Thursday morning federal headlines – April 5, 2012

The Morning Federal Newscast is a daily compilation of the stories you hear Federal Drive hosts Tom Temin and Emily Kopp discuss throughout the show each day. The Newscast is designed to give users more information about the stories you hear on the air.

  • A discharge hearing for a Camp Pendleton Marine who publicly criticized President Barack Obama will go forward. City News Service reported a San Diego federal judge on Wednesday rejected 26-year-old Sgt. Gary Stein’s request for an emergency temporary restraining order to stop Thursday’s planned hearing. Stein faces an “other than honorable” discharge for starting a Facebook page called Armed Forces Tea Party to encourage fellow service members to exercise their free speech rights. The military has had a policy since the Civil War limiting the free speech of service members, including criticizing the commander in chief. Stein has been a Marine Corps member for nine years. (Federal News Radio)
  • First Lady Michele Obama opened a new front in her campaign to support military service families. Now she is pushing for more jobs close to, or on, military bases. Her Joining Forces organization said it had commitments for 15,000 jobs. They would mostly come from telemarketing and customer support providers. Obama emphasized the portability of those jobs for military spouses who relocate often. Earlier, the first lady pushed for state licensing agencies to recognize certifications for military spouses. Obama paid a visit to the Walter Reed National Military Medical Center in Bethesda, Md., Accompanied by First Dog Bo, she handed out Easter cookies from the White House pastry shop. (Federal News Radio)
  • The State Department is building its own air force. It issued a request for proposals for a fleet of drones to watch over its installations in Iraq. NextGov reported State wanted a contractor to supply the planes, pilots and support logistics as a turn-key service. The department already operates unmanned aerial vehicles for surveillance of the Baghdad embassy. Now it plans to expand coverage using both long range and short range drones. (NextGov)
  • The Obama administration is about to ratchet up the battle against inside cyber threats. An interagency task force is finishing work on a new strategy to prevent occurrences such as the loss of military secrets to WikiLeaks. The Insider Threat Task Force hoped to send its strategy to the White House before summer. John Swift, a task force member from the Office of the Director of National Intelligence, said most agencies already have some kind of insider threat strategy. He said the national strategy would bring together best practices so agencies could share them. (Federal News Radio)
  • Agriculture Secretary Tom Vilsack is opening his office to the public by holding his first “virtual office hours” on Twitter this afternoon. People can use #AskUSDA to send energy-related questions for the live question and answer session. The agency plans to hold tweet-ups monthly to give people the chance to ask leaders questions in real time. It said each session would have a specific focus. (USDA)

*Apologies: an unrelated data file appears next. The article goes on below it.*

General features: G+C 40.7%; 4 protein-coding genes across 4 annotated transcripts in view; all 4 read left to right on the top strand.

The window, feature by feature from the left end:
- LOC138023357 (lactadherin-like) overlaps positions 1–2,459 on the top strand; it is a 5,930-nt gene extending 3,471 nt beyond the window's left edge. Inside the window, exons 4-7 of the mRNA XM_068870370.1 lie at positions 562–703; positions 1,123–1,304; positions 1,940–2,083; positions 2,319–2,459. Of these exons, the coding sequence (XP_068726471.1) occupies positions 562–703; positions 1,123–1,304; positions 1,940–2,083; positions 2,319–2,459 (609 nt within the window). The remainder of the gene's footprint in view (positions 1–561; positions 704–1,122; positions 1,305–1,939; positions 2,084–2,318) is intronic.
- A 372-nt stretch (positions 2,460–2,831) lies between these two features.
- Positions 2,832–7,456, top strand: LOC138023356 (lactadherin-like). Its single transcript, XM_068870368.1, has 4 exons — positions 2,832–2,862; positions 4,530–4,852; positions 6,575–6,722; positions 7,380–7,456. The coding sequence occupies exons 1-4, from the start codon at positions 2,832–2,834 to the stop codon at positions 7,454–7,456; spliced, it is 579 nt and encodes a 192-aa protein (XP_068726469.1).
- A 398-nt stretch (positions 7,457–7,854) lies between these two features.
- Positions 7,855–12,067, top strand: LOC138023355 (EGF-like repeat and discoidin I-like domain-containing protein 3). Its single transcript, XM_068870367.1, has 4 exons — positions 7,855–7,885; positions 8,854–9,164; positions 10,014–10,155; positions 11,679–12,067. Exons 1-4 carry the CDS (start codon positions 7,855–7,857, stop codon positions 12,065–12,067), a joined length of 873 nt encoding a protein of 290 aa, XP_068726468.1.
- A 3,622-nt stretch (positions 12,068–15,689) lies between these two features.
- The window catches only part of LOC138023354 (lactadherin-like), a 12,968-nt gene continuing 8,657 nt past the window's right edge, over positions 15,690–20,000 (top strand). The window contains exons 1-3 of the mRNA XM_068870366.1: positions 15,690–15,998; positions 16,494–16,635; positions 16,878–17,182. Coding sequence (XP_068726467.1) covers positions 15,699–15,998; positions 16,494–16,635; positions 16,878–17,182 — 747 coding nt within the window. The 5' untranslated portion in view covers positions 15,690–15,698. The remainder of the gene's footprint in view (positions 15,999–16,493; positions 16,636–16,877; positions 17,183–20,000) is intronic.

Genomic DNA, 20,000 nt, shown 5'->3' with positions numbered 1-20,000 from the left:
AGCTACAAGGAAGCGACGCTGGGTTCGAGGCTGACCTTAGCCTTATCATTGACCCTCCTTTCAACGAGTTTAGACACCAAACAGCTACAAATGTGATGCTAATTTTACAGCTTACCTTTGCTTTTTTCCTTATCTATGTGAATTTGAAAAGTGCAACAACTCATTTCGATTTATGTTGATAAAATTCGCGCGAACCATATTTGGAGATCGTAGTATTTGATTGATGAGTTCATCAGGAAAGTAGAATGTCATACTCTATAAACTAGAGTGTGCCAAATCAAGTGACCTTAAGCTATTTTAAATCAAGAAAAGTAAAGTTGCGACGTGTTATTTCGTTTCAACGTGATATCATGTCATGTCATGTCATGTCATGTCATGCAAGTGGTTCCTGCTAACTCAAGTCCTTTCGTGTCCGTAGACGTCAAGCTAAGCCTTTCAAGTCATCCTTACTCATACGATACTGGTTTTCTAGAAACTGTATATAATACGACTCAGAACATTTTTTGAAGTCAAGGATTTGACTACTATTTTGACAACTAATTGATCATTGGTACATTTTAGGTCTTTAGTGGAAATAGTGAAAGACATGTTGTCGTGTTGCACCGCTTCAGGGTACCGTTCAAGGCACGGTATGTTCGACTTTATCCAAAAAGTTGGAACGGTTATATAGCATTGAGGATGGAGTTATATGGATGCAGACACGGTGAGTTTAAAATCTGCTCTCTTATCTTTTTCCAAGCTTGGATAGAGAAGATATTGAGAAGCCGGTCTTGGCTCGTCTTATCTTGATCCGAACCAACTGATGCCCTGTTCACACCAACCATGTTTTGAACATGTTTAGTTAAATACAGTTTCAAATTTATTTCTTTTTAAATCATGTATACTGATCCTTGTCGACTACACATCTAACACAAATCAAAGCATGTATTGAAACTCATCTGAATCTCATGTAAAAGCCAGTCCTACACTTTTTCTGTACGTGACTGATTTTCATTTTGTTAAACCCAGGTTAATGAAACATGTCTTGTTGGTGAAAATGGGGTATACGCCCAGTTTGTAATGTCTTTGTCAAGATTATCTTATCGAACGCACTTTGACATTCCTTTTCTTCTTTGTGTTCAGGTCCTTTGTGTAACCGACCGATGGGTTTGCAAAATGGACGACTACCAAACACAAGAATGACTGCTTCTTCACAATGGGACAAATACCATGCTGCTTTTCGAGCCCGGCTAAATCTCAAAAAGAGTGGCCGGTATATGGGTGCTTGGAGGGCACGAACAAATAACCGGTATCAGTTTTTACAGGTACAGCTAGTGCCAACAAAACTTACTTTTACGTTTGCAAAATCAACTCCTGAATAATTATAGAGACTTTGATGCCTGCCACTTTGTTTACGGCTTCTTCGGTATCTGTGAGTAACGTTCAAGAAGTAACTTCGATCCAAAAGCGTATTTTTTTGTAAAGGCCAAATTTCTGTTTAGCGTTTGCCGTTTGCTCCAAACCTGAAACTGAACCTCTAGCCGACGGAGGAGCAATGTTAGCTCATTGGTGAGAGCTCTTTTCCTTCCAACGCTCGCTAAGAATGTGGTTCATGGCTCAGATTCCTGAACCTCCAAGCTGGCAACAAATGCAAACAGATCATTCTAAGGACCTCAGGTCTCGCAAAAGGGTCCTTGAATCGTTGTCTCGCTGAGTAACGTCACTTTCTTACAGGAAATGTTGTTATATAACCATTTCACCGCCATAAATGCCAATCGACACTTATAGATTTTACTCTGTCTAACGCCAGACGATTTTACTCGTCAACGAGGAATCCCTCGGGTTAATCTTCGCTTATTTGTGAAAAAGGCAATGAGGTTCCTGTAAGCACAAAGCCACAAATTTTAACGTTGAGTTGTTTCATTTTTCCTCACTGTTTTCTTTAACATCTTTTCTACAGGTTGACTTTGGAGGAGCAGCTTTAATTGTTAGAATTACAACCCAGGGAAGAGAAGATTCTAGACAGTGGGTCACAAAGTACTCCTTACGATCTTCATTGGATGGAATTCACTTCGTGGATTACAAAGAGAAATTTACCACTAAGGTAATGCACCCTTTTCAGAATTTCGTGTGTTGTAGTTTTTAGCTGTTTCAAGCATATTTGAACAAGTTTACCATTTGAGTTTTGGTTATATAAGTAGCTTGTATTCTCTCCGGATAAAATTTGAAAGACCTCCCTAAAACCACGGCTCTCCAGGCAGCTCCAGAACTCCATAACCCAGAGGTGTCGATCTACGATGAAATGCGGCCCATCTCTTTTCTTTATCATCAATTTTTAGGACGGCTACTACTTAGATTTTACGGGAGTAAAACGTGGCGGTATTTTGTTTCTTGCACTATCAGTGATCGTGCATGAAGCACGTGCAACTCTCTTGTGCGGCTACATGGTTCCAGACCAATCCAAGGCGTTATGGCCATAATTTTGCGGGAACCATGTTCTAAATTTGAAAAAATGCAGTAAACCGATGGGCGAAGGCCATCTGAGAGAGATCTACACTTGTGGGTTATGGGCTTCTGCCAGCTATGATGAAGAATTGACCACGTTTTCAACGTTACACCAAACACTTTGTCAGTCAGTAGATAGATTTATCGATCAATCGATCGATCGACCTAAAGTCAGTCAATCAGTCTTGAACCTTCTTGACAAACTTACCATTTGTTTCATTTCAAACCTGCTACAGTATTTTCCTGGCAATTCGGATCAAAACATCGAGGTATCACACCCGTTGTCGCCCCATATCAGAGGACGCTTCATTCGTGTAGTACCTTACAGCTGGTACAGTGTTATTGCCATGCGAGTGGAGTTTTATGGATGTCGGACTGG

• If you can’t make it to 1600 Pennsylvania Ave., you can still get a 360-degree tour online. The White House is one of several federal museums participating in the expanded Google Art Project. The Freer Gallery of Art was the first Smithsonian to sign up more than a year ago. Directors said it has been a game-changer that lets viewers see art in finer detail than with the naked eye. Now three more Smithsonians have signed on, including the National Portrait Gallery. The art project uses Google Street View technology to create virtual tours of the museums’ highlights. (White House)
  • Agencies should do more overseas to secure the safety of food and medicine here. The Institute of Medicine recommended 13 steps for the Food and Drug Administration, the Agriculture Department and other agencies to take. It said they should provide technical expertise, training and tools for regulators in developing countries. They should also provide incentives for private groups to develop cheap technology that those countries could use. The National Academies said it was unrealistic for FDA to guarantee the safety of imported food and drugs on its limited budget without big improvements in the way the exporting countries manage their supplies. (National Academies)
  • A Guantanamo military commission will consider charges against five suspects in the Sept. 11, 2001, terrorist attacks. Khalid Sheikh Mohammed and his four, alleged, co-conspirators could receive the death penalty if they’re convicted, the Associated Press reported. The Defense Department yesterday formally referred their case to the military tribunal. DoD said each suspect will have a capital defense lawyer. It said they should appear in court for an arraignment within 30 days. (Associated Press)